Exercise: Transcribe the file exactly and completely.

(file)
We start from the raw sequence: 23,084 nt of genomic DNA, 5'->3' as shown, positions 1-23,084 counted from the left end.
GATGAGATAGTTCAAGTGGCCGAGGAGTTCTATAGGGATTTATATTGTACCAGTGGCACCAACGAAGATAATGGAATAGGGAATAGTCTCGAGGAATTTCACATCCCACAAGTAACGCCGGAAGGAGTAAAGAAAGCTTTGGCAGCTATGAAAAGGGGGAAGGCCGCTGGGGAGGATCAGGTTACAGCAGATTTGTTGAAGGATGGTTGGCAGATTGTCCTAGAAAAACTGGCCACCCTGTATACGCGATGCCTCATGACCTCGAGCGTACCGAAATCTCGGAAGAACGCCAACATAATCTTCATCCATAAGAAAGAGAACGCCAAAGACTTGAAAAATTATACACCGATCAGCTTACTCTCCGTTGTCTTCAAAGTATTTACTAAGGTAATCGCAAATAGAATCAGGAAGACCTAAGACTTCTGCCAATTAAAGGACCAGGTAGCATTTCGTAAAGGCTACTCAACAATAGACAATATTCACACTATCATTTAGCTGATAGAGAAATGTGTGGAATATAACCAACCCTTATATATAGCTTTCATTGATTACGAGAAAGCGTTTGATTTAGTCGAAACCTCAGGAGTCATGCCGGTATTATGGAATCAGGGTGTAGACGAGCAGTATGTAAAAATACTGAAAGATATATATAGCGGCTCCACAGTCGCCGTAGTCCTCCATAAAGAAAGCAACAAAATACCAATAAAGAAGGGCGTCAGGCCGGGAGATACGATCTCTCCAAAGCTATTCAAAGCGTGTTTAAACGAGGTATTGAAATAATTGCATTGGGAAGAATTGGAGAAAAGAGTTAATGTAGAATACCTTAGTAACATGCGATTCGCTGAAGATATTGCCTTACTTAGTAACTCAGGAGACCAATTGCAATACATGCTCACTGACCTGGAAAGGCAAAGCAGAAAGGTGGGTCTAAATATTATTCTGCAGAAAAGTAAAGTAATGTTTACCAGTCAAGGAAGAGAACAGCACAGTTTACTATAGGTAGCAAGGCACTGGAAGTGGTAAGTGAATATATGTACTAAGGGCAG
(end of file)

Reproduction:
We start from the raw sequence: 23,084 nt of genomic DNA, 5'->3' as shown, positions 1-23,084 counted from the left end.
GATGAGATAGTTCAAGTGGCCGAGGAGTTCTATAGGGATTTATATTGTACCAGTGGCACCAACGAAGATAATGGAATAGGGAATAGTCTCGAGGAATTTCACATCCCACAAGTAACGCCGGAAGGAGTAAAGAAAGCTTTGGCAGCTATGAAAAGGGGGAAGGCCGCTGGGGAGGATCAGGTTACAGCAGATTTGTTGAAGGATGGTTGGCAGATTGTCCTAGAAAAACTGGCCACCCTGTATACGCGATGCCTCATGACCTCGAGCGTACCGAAATCTCGGAAGAACGCCAACATAATCTTCATCCATAAGAAAGAGAACGCCAAAGACTTGAAAAATTATACACCGATCAGCTTACTCTCCGTTGTCTTCAAAGTATTTACTAAGGTAATCGCAAATAGAATCAGGAAGACCTAAGACTTCTGCCAATTAAAGGACCAGGTAGCATTTCGTAAAGGCTACTCAACAATAGACAATATTCACACTATCATTTAGCTGATAGAGAAATGTGTGGAATATAACCAACCCTTATATATAGCTTTCATTGATTACGAGAAAGCGTTTGATTTAGTCGAAACCTCAGGAGTCATGCCGGTATTATGGAATCAGGGTGTAGACGAGCAGTATGTAAAAATACTGAAAGATATATATAGCGGCTCCACAGTCGCCGTAGTCCTCCATAAAGAAAGCAACAAAATACCAATAAAGAAGGGCGTCAGGCCGGGAGATACGATCTCTCCAAAGCTATTCAAAGCGTGTTTAAACGAGGTATTGAAATAATTGCATTGGGAAGAATTGGAGAAAAGAGTTAATGTAGAATACCTTAGTAACATGCGATTCGCTGAAGATATTGCCTTACTTAGTAACTCAGGAGACCAATTGCAATACATGCTCACTGACCTGGAAAGGCAAAGCAGAAAGGTGGGTCTAAATATTATTCTGCAGAAAAGTAAAGTAATGTTTACCAGTCAAGGAAGAGAACAGCACAGTTTACTATAGGTAGCAAGGCACTGGAAGTGGTAAGTGAATATATGTACTAAGGGCAG